This adorable jewel is the growing hub of the south. It is well connected and there are beaches, rainforests and adventures galore within easy reach. It’s cheap too, with a one bedroom apartment in the city center costing 5,000 THB ($150). The food is fresh and delicious and seafood is sold in abundance. The Kaow Praram is said to be the best in Thailand! Food markets, street food and restaurants aren’t hard to come by and the food scene is expanding at the same rate as the city. Restaurants serving Western style food are popping up left, right and center – including the likes of KFC and McDonalds - and Korean restaurants aren’t too hard to find either.
The town has a growing expat community, complete with a Facebook group and cafes/restaurants owned by foreigners. You’ll be able to spot the expats in bars and nightclubs as well.
As always, it’s not all sunshine, rainbows and roses and there are some downsides. The level of English in the area is quite low, so anyone settling down here would need to be willing to learn a bit of Thai. Also, The Lonely Planet guide describes the town as “unglamorous”. The definition may seems harsh, but there is a bit of truth to it - you’ll want to get out of the city and experience the beaches, forests and meditation retreats that all exist within a stone’s throw. You can’t assume you’ll be offered an abundance of entertainment in the town.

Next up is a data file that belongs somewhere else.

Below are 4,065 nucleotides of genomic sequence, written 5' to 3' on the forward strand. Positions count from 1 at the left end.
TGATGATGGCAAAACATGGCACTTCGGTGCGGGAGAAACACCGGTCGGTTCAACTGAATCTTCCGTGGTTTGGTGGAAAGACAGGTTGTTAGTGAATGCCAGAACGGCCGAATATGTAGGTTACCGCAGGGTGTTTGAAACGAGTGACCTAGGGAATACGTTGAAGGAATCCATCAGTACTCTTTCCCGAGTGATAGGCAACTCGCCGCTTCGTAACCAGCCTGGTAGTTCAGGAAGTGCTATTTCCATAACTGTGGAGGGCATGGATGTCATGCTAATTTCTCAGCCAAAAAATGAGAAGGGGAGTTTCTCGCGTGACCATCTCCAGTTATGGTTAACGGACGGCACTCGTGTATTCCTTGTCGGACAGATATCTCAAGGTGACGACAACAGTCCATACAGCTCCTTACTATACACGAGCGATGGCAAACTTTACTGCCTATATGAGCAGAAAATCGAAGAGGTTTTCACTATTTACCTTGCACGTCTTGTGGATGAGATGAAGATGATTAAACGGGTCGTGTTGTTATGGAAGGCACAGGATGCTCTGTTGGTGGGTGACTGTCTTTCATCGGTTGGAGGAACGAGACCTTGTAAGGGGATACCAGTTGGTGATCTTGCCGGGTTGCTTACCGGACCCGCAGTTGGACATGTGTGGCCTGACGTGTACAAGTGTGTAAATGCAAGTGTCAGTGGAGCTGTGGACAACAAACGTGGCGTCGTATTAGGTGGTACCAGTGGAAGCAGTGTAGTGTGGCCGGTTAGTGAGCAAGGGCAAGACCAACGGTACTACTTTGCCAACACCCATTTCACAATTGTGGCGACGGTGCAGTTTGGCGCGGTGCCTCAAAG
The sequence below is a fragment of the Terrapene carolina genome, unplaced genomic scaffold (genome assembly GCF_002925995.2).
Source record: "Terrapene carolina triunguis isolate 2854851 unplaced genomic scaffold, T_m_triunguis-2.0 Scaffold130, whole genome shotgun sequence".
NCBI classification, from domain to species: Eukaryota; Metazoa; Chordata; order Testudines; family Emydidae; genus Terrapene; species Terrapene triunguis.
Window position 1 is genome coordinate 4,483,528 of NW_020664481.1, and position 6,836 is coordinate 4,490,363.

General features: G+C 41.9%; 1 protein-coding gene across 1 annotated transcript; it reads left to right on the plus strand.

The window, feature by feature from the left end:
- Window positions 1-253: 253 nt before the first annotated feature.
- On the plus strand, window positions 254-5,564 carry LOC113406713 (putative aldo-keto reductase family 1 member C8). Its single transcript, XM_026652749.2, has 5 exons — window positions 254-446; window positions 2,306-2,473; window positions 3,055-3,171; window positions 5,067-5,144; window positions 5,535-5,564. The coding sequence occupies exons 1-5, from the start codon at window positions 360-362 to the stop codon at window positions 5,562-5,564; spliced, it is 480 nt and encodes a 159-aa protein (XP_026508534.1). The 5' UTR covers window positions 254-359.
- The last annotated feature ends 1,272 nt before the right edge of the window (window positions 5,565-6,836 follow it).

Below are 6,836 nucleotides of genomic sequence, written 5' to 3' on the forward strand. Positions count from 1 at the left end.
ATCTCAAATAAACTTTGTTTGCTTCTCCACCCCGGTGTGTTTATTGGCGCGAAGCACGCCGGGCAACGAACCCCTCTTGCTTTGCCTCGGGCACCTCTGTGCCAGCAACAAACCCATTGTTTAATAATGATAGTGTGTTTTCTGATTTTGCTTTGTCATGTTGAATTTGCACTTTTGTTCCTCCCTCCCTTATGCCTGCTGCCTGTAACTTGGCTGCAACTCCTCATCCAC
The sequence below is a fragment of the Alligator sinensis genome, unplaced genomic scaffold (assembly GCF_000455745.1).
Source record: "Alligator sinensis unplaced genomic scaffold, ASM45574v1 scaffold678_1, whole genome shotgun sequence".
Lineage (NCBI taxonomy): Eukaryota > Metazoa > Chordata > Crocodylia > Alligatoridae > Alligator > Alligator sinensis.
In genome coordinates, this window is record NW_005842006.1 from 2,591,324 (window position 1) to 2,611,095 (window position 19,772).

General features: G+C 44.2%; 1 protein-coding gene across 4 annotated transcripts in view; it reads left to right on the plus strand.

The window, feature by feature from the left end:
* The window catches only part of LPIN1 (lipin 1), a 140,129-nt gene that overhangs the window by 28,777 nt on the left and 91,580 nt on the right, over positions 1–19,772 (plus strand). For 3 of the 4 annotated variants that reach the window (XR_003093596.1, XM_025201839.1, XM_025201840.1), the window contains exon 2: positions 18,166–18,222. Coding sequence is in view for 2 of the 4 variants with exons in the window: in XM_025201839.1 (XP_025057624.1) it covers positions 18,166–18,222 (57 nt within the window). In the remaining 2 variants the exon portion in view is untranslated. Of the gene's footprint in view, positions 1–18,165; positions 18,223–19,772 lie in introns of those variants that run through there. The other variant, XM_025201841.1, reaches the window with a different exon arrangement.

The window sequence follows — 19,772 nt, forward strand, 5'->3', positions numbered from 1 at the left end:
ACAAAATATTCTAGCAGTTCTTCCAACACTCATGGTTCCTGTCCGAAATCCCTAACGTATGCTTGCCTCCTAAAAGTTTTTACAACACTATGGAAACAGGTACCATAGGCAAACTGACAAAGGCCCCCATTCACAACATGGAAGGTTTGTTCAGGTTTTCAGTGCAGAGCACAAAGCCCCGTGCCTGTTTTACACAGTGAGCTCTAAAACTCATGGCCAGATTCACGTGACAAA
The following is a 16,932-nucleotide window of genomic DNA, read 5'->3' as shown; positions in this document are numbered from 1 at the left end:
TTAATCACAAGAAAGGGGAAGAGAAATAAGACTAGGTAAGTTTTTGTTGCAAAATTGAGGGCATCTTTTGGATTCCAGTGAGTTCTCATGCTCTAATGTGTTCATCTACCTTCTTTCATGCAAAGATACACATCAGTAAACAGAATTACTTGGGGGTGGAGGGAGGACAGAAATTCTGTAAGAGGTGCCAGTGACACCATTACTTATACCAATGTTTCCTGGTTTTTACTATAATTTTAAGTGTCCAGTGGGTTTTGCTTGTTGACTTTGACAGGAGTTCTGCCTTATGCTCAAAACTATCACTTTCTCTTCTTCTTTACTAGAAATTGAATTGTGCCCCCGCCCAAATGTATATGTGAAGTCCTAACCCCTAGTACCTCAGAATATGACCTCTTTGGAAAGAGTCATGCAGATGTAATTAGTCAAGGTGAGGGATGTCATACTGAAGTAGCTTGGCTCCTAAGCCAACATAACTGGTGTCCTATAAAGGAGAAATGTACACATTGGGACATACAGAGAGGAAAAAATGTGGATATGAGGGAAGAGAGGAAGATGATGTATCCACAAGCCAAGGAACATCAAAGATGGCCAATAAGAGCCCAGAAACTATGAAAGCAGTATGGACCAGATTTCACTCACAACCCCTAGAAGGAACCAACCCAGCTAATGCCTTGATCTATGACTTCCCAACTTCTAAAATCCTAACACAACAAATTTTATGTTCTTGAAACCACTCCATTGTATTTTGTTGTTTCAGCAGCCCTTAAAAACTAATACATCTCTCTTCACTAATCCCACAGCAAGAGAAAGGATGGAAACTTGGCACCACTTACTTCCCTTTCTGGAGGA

If you’ve heard of Thailand, you’ve probably heard of Chiang Mai. It’s a tourist hot spot and a bustling city, with hospitals, international grocery stores, legal services and specialist health care. It is known to be a particularly safe city with very little violent crime, and is probably a good starting point for Western folk who might struggle with culture shock.
It is well connected, culturally diverse and has hundreds of temples located throughout. Mountains, waterfalls, lakes and forests are all within easy reach, so you can get easily get out and about on your days off, as is the border to Laos (for those of you needing to do visa runs).
You won’t have any difficulty finding expats to hang out with and the standard of English within the city means you can get by without a firm grasp on Thai (it never hurts though). If you’re looking for a home away from home, you’ll find it in Chiang Mai.
Phuket is the wealthiest district in Thailand, take from that what you will (higher living standards, greater cost – whichever is important to you). It boasts amazing infrastructure, world class medical care, beautiful beaches and the possibility to get your adventure on close to home and in the nearby forests, wildlife sanctuaries (make ethical choices!), beaches and islands.